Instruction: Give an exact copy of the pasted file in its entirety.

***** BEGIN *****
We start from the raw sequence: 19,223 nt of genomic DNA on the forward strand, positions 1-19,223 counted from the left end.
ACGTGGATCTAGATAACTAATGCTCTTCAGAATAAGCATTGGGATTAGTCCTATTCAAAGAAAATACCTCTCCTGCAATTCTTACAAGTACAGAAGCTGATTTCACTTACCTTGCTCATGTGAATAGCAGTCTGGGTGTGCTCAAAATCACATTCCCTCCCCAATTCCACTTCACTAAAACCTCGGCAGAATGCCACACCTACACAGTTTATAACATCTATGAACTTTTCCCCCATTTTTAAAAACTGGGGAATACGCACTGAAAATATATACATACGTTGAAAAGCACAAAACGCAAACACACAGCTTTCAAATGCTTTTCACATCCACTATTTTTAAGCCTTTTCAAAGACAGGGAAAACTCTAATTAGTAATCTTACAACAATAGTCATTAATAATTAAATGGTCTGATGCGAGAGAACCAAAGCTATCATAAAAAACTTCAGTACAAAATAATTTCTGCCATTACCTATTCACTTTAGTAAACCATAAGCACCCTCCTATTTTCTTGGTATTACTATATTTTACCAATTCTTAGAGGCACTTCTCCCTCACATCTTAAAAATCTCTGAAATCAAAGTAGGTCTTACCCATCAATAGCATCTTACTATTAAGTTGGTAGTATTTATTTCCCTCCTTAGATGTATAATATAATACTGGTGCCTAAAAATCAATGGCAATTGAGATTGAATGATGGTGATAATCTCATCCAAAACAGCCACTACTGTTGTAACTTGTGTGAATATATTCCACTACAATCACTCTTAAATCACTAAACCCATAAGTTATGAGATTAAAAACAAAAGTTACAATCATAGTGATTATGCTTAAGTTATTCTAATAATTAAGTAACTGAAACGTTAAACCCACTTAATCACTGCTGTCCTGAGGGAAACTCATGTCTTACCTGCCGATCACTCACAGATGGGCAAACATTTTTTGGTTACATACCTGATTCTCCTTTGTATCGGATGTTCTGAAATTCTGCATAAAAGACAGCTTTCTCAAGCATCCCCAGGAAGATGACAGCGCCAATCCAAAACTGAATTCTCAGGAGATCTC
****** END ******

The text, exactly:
We start from the raw sequence: 19,223 nt of genomic DNA on the forward strand, positions 1-19,223 counted from the left end.
ACGTGGATCTAGATAACTAATGCTCTTCAGAATAAGCATTGGGATTAGTCCTATTCAAAGAAAATACCTCTCCTGCAATTCTTACAAGTACAGAAGCTGATTTCACTTACCTTGCTCATGTGAATAGCAGTCTGGGTGTGCTCAAAATCACATTCCCTCCCCAATTCCACTTCACTAAAACCTCGGCAGAATGCCACACCTACACAGTTTATAACATCTATGAACTTTTCCCCCATTTTTAAAAACTGGGGAATACGCACTGAAAATATATACATACGTTGAAAAGCACAAAACGCAAACACACAGCTTTCAAATGCTTTTCACATCCACTATTTTTAAGCCTTTTCAAAGACAGGGAAAACTCTAATTAGTAATCTTACAACAATAGTCATTAATAATTAAATGGTCTGATGCGAGAGAACCAAAGCTATCATAAAAAACTTCAGTACAAAATAATTTCTGCCATTACCTATTCACTTTAGTAAACCATAAGCACCCTCCTATTTTCTTGGTATTACTATATTTTACCAATTCTTAGAGGCACTTCTCCCTCACATCTTAAAAATCTCTGAAATCAAAGTAGGTCTTACCCATCAATAGCATCTTACTATTAAGTTGGTAGTATTTATTTCCCTCCTTAGATGTATAATATAATACTGGTGCCTAAAAATCAATGGCAATTGAGATTGAATGATGGTGATAATCTCATCCAAAACAGCCACTACTGTTGTAACTTGTGTGAATATATTCCACTACAATCACTCTTAAATCACTAAACCCATAAGTTATGAGATTAAAAACAAAAGTTACAATCATAGTGATTATGCTTAAGTTATTCTAATAATTAAGTAACTGAAACGTTAAACCCACTTAATCACTGCTGTCCTGAGGGAAACTCATGTCTTACCTGCCGATCACTCACAGATGGGCAAACATTTTTTGGTTACATACCTGATTCTCCTTTGTATCGGATGTTCTGAAATTCTGCATAAAAGACAGCTTTCTCAAGCATCCCCAGGAAGATGACAGCGCCAATCCAAAACTGAATTCTCAGGAGATCTC